Review: Falling Kingdoms (Falling Kingdoms #1) – Morgan Rhodes

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In Falling Kingdoms, four teens become important as war breaks out across all three countries of Mytica. The missing magic is supposedly draining from their world, and only one can restore it.


Why this book?: I’ve heard a lot about this series, especially from a friend who prompted me to read this in return for her to read The Abyss Surrounds Us. Also was intrigued in it being described as the “Game of Thrones for YA”!

 

Bland characters, plot, and . . . everything else

While the plot of this saga is started in a very interesting and intriguing way, that feeling only lasted for the first few chapters. Afterwards, I really had no interest in . . . anything. The plot was presented as such a complex and long basis for the first book, but I had honestly no clue as to what was going on. It almost felt like A Game of Thrones, but with the plot extremely sped up. Even the magic system was disappointing, being the basic element magic, but under the guise of “elementia”.

None of the characters were at all worthwhile. The moment you met each of them, you could label each with a stereotype/archetype, and be basically ready to handle anything the character could do. There was very little variation, and these characters weren’t at all original. Not only that, but, once again, a large majority of the characters just seemed like Game of Thrones rip offs.

Falling Kingdoms is built and developed like any generic YA high fantasy, and that was extremely disappointing. I was expecting something new, something different, and something exciting. Instead, I got old, overused, boring tropes that I found that I didn’t care for at all.

There’s a difference between being inspired by and completely copying a work

It was impossible not to notice when this book was legit marketed as a “YA Game of Thrones”.  There was a lot of fairly unique plot points and character quirks that were obviously taken from the novels. The sibling romance, the “Theon” character, to name a few. Having previously read A Song of Ice and Fire, the original series, I was a little . . . put off with how much was obviously and blatantly taken from these well-known novels.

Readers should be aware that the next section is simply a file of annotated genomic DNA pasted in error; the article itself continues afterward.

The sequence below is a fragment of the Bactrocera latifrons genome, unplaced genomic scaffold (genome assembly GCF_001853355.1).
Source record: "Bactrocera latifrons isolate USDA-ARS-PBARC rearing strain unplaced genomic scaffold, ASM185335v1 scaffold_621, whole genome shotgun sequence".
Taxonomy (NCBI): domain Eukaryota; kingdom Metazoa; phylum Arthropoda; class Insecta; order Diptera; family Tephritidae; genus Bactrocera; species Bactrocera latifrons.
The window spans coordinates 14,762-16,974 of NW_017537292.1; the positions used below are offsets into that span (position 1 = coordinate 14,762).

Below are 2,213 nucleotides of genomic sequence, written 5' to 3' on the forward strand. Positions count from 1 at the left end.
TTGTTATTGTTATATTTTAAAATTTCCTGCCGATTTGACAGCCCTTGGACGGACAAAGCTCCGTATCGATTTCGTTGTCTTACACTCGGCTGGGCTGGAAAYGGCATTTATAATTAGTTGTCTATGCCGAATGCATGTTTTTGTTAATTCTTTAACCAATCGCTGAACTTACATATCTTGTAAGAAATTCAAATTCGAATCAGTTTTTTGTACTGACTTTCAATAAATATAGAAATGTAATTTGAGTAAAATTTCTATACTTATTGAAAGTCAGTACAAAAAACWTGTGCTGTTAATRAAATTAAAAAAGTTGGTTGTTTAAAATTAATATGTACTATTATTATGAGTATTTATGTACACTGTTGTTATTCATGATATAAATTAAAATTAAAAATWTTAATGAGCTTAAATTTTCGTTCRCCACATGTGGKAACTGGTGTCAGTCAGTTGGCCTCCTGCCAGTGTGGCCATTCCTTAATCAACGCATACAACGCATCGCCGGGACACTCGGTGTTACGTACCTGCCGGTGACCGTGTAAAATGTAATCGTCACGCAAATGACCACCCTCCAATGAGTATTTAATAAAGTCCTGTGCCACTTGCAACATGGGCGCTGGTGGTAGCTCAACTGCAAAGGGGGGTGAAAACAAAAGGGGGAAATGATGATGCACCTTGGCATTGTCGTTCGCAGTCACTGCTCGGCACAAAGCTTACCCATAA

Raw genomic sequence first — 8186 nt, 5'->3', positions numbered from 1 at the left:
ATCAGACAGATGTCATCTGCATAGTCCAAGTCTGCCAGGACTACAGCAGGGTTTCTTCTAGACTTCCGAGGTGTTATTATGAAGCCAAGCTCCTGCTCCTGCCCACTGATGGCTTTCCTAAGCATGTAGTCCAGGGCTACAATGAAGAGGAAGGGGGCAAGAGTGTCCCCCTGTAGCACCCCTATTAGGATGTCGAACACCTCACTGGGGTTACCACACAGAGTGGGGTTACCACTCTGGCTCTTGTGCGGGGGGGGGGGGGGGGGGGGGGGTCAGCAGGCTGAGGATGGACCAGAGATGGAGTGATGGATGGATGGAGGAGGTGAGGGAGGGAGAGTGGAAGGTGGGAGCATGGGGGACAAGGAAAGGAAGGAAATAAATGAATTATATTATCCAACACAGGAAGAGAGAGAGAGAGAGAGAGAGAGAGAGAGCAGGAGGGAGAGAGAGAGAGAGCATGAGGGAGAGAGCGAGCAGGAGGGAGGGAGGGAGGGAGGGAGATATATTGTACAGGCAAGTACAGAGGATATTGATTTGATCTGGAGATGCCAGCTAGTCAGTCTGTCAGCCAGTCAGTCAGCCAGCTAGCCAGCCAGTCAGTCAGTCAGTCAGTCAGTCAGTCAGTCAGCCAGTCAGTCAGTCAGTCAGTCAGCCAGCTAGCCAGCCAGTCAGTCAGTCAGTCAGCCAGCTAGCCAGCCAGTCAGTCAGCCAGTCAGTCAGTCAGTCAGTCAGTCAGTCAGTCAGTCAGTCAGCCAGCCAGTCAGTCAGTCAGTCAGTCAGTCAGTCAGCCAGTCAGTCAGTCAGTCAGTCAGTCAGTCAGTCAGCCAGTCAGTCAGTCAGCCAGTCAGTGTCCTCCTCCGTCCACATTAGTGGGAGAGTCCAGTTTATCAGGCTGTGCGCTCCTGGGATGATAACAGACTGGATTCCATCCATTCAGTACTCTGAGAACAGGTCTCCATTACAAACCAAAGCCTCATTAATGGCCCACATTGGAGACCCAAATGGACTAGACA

I was honestly only able to bear this book up to a point, and barely got half-way through before I decided to call quits. The characters quickly became unbearable because of how irrational they were acting, only to further the plot. Even the few characters that I actually enjoyed soon became boring, until I was only reading this because I felt obligated to.

There was literally nothing special about this book. I wish not to sound so cruel, but everything in this book can be found in other, better books. Namely A Game of Thrones, but a few other fantasy novels come to mind. I was actually blown away with the fact that if you compared the ASOIAF and the Falling Kingdoms maps, they were strikingly similar except for the finer details.

Final Rating: ★½☆☆☆☆

Overall?

I was basically reading a book within a book. While I found the writing decent, and the fact that I was actually interested within the first few chapters, these facts don’t excuse the obvious plagiarism. The facts were changed just enough that someone who wouldn’t know better would never notice, and would probably actually love this series.

Would I Recommend?

If you’ve read A Song of Ice and Fire, no. The similarities will just anger you. If you haven’t, and would prefer a tamer version of the honest depiction that ASOIAF give you? Sure, pick this up. But I seriously recommend A Song of Ice and Fire instead, mainly because the world building and ideas are more intricate and genuine.


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Additional Information:

Published: December 11th, 2012

Publisher: Razorbill

Page Count: 412

Genre: Fantasy/YA/High Fantasy

Synopsis:

In the three kingdoms of Mytica, magic has long been forgotten. And while hard-won peace has reigned for centuries, a deadly unrest now simmers below the surface.

As the rulers of each kingdom grapple for power, the lives of their subjects are brutally transformed… and four key players, royals and rebels alike, find their fates forever intertwined. Cleo, Jonas, Lucia, and Magnus are caught in a dizzying world of treacherous betrayals, shocking murders, secret alliances, and even unforeseen love.

The only outcome that’s certain is that kingdoms will fall. Who will emerge triumphant when all they know has collapsed?

It’s the eve of war…. Choose your side.

Princess: Raised in pampered luxury, Cleo must now embark on a rough and treacherous journey into enemy territory in search of magic long thought extinct.

Rebel: Jonas, enraged at injustice, lashes out against the forces of oppression that have kept his country cruelly impoverished. To his shock, he finds himself the leader of a people’s revolution centuries in the making.

Sorceress: Lucia, adopted at birth into the royal family, discovers the truth about her past—and the supernatural legacy she is destined to wield.

Heir: Bred for aggression and trained to conquer, firstborn son Magnus begins to realize that the heart can be more lethal than the sword….

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